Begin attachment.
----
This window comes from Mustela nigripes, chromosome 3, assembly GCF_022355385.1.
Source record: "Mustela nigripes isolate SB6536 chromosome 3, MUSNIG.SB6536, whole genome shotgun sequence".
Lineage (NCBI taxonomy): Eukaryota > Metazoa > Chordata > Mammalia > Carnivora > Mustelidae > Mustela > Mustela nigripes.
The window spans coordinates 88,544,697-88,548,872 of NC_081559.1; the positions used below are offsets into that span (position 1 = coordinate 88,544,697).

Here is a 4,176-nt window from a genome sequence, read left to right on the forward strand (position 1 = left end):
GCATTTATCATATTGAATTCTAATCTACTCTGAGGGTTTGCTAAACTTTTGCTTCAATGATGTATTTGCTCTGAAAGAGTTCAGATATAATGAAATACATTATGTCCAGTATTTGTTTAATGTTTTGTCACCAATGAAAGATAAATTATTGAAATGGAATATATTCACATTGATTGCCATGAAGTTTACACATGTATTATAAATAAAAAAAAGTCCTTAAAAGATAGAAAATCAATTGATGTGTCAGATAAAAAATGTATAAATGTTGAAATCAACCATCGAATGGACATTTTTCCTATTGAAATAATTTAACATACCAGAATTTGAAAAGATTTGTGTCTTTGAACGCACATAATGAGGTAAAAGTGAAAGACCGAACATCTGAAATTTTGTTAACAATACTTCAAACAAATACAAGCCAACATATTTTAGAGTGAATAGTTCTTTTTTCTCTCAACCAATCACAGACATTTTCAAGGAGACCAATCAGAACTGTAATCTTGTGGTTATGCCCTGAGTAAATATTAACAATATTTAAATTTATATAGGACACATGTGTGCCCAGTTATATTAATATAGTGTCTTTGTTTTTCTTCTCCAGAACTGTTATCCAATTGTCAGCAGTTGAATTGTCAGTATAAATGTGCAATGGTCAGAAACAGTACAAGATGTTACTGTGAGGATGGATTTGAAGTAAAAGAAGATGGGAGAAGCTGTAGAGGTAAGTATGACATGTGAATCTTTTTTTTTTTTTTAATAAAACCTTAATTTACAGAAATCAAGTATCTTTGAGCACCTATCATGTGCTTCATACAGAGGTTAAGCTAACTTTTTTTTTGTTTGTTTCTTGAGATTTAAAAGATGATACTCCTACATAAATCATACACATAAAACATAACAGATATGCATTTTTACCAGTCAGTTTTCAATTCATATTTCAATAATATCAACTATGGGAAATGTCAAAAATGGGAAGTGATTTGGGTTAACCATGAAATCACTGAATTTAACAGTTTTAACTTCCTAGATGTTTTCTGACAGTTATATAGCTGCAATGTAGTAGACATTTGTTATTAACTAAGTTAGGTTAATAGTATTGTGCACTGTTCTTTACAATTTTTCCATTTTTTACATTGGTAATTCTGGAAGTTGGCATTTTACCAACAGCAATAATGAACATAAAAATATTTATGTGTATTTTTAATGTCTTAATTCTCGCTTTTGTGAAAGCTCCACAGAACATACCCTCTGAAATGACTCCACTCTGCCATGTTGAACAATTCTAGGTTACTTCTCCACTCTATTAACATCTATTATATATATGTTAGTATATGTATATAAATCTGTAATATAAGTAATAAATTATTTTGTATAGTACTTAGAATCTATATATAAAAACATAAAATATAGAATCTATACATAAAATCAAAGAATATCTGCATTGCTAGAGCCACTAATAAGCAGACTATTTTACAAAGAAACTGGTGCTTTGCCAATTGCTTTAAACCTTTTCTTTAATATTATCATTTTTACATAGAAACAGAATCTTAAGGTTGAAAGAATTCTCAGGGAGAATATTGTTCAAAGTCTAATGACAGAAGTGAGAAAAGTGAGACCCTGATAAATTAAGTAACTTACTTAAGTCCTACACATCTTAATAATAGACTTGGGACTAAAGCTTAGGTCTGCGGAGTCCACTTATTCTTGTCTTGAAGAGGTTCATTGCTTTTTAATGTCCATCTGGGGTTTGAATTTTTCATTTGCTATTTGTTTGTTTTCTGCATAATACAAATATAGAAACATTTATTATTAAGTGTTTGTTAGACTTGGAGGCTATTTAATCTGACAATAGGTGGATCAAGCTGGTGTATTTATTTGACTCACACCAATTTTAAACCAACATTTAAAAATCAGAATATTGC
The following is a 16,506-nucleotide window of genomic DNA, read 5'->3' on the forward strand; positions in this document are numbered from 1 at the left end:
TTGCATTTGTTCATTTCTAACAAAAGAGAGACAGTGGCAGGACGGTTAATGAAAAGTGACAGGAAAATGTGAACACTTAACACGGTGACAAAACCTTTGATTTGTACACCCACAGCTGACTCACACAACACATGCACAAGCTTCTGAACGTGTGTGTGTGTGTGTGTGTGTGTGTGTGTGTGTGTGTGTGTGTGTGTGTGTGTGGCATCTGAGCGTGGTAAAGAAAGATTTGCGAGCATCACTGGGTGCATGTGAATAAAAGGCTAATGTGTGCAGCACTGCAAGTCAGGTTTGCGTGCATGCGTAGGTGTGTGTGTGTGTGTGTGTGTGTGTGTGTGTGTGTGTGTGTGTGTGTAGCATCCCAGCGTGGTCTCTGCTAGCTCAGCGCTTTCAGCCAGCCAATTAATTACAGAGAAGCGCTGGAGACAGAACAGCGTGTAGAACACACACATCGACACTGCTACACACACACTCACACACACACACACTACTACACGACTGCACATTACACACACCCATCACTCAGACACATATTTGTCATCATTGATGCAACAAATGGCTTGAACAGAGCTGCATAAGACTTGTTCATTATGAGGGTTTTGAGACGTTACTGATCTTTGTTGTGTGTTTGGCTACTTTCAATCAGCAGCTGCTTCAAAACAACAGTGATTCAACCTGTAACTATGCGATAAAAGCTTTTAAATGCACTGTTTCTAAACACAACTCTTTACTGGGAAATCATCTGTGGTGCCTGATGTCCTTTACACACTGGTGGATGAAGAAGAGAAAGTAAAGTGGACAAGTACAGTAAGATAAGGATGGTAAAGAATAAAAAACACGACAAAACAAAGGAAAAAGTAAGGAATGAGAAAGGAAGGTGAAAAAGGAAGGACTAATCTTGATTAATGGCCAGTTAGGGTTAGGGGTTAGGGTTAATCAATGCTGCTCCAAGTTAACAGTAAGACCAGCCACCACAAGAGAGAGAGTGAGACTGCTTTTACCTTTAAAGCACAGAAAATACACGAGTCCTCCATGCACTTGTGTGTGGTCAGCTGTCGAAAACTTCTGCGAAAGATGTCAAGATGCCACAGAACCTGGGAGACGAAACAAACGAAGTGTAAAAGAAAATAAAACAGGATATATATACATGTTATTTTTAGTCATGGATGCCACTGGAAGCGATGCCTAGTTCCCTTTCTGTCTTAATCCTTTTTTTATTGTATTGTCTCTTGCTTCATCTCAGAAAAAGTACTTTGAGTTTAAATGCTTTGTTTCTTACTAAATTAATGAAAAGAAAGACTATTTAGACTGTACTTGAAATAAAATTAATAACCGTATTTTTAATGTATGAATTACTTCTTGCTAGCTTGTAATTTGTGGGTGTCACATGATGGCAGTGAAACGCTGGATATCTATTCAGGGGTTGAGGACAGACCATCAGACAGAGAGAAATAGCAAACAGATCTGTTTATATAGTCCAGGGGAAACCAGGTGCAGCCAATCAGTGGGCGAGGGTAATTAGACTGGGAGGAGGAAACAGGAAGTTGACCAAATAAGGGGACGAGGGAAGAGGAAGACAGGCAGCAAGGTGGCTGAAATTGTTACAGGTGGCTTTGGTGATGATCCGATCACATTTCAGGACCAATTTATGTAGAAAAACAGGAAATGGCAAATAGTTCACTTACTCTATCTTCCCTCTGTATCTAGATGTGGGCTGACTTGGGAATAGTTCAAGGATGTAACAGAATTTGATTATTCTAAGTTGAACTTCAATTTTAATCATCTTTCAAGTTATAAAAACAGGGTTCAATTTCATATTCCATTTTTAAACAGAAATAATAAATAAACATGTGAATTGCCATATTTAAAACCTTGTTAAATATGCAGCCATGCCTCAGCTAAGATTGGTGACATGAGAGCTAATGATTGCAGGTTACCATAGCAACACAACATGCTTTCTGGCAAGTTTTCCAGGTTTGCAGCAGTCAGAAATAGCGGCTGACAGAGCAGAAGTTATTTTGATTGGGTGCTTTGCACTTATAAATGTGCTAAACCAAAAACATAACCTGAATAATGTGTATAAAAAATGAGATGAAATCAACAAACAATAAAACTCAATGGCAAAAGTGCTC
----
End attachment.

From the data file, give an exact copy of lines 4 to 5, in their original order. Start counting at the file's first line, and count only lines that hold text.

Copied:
The window spans coordinates 88,544,697-88,548,872 of NC_081559.1; the positions used below are offsets into that span (position 1 = coordinate 88,544,697).

Here is a 4,176-nt window from a genome sequence, read left to right on the forward strand (position 1 = left end):